The prior art aqueous weak acid and alcoholic organosolv processes are relatively slow and have limited hydrolysis power even with easily hydrolysable lignocellulosic materials such as aspen and sugarcane rind (bagasse). These woods usually take between 60 minutes to 6 hours to become hydrolysed where the sugars hydrolysed in a single step. The lignin is resinified to a dark refractory mass insoluble in alkali and most organic solvents. Shorter hydrolysis times between 30 to 90 minutes are specified for continuous percolation processes, however the sugar yields rarely exceed 45 to 50 percent of the theoretical value by such processing. Higher sugar yields are said to occur with enzymatic hydrolysis processes but these have the draw back that only delignified cellulose can be hydrolyzed by enzymes and the hydrolysis times range between 4 hr for continuous to longer than 24 hr for batch fermentations. On the other hand, difficult to hydrolyze species such as cotton linters and Douglas-fir wood can be easily treated by the present invention and dissolved within 40 and 20 minutes, respectively. The yields of reducing sugars and lignin are in excess of 95 percent of theoretically available amounts and are obtained in high purity and very reactive form by the present invention.
Reaction vessels with inert linings are used to eliminate the sugar degradation catalyzing effects of transition metal ions such as Ni, Co, Cr, Fe and Cu which may be components of metallic vessel walls, tubing and other control elements with which the hot liquor comes into contact with.
Using the process of the invention, continuous percolation at predetermined rates, where there is a residence time of less than that required for hydrolysis of 50 percent of the remaining solid residue at any instance at the prevailing temperature and acid concentration selected in the reaction vessel, is preferred and results in partial or total dissolution of the material depending on the extent the hydrolysis is allowed to proceed. In multiple step batch treatment partial hydrolysis with delignification, which occurs first, yields relatively pure cellulose. Continued hydrolysis with the same or different solvent mixture leads to total saccharification and also allows stepwise separation of the various wood components in high purity and high yield.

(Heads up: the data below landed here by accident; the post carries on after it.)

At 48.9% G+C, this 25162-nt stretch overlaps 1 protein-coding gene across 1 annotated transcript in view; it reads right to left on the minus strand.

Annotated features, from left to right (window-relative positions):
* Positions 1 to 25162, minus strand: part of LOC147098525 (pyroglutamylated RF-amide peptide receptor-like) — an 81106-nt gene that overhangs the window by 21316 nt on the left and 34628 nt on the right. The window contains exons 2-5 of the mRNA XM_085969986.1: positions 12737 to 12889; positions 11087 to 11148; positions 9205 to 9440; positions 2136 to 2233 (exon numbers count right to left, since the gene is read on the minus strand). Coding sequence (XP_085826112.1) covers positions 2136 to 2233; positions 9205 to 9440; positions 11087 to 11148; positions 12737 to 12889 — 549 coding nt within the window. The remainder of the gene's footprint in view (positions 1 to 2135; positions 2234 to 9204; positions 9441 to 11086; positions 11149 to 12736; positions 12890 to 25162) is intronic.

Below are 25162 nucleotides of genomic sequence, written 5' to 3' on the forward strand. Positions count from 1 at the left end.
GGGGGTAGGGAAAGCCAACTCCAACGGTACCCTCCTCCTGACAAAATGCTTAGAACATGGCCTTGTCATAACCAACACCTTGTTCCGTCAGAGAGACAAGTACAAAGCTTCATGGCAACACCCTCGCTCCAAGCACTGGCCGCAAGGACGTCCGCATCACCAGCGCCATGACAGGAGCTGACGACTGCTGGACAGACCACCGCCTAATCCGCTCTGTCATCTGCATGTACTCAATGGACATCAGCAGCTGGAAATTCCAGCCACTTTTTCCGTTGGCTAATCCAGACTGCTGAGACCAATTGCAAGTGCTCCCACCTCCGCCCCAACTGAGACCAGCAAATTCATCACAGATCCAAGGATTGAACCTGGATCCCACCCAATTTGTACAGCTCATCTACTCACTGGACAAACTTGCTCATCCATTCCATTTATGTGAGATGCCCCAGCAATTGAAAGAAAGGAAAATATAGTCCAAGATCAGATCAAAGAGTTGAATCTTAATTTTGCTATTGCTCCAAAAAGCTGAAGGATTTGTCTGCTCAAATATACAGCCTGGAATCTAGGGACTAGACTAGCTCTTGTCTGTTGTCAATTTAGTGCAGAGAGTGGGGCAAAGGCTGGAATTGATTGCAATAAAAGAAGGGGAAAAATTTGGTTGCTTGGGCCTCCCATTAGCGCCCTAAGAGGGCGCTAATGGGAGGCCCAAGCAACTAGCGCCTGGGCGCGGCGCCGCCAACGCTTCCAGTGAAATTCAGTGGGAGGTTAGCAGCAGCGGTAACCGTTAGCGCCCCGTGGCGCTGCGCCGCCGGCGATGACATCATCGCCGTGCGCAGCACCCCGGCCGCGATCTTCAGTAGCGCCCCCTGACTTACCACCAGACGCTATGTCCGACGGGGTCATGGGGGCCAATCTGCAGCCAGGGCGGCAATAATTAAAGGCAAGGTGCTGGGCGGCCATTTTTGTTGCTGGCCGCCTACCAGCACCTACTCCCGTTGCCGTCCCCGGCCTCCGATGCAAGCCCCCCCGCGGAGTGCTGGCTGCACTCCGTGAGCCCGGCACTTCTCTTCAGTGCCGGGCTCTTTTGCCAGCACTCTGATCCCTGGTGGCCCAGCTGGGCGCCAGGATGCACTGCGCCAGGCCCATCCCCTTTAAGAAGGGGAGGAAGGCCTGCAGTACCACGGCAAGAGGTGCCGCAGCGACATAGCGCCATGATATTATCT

Notwithstanding these process options the recovery of pentoses from the reaction mixture is generally by flash evaporation of the major fraction of the acetone first with continued distillation under reduced pressure or by steam stripping to yield the pentose sugar complexes in the distillate. Separation of pentoses and hexoses by such simple means is made possible by the largely differing boiling points of their acetone-sugar complexes which form even in the presence of water during the high temperature hydrolysis step in the present invention provided the acetone concentration exceeds 70% by volume.
The dissolved lignin precipitates in the remaining aqueous sugar solutions as relatively low molecular weight (MWw =3200) granules which can be dried to a powder having spherical particulate sizes between 2 to 300 micrometer on filtration or centrifuging and washing with cold water. Purification of the crude lignin is by repeated re-dissolution in acetone, filtration to remove undissolved residues and re-precipitation into large excess of water or by spray drying the highly concentrated acetone solution. The remaining aqueous solution after filtering off the lignin precipitate is a clear solution of mainly hexose sugars of 10 percent or greater concentration and contains other water soluble compounds.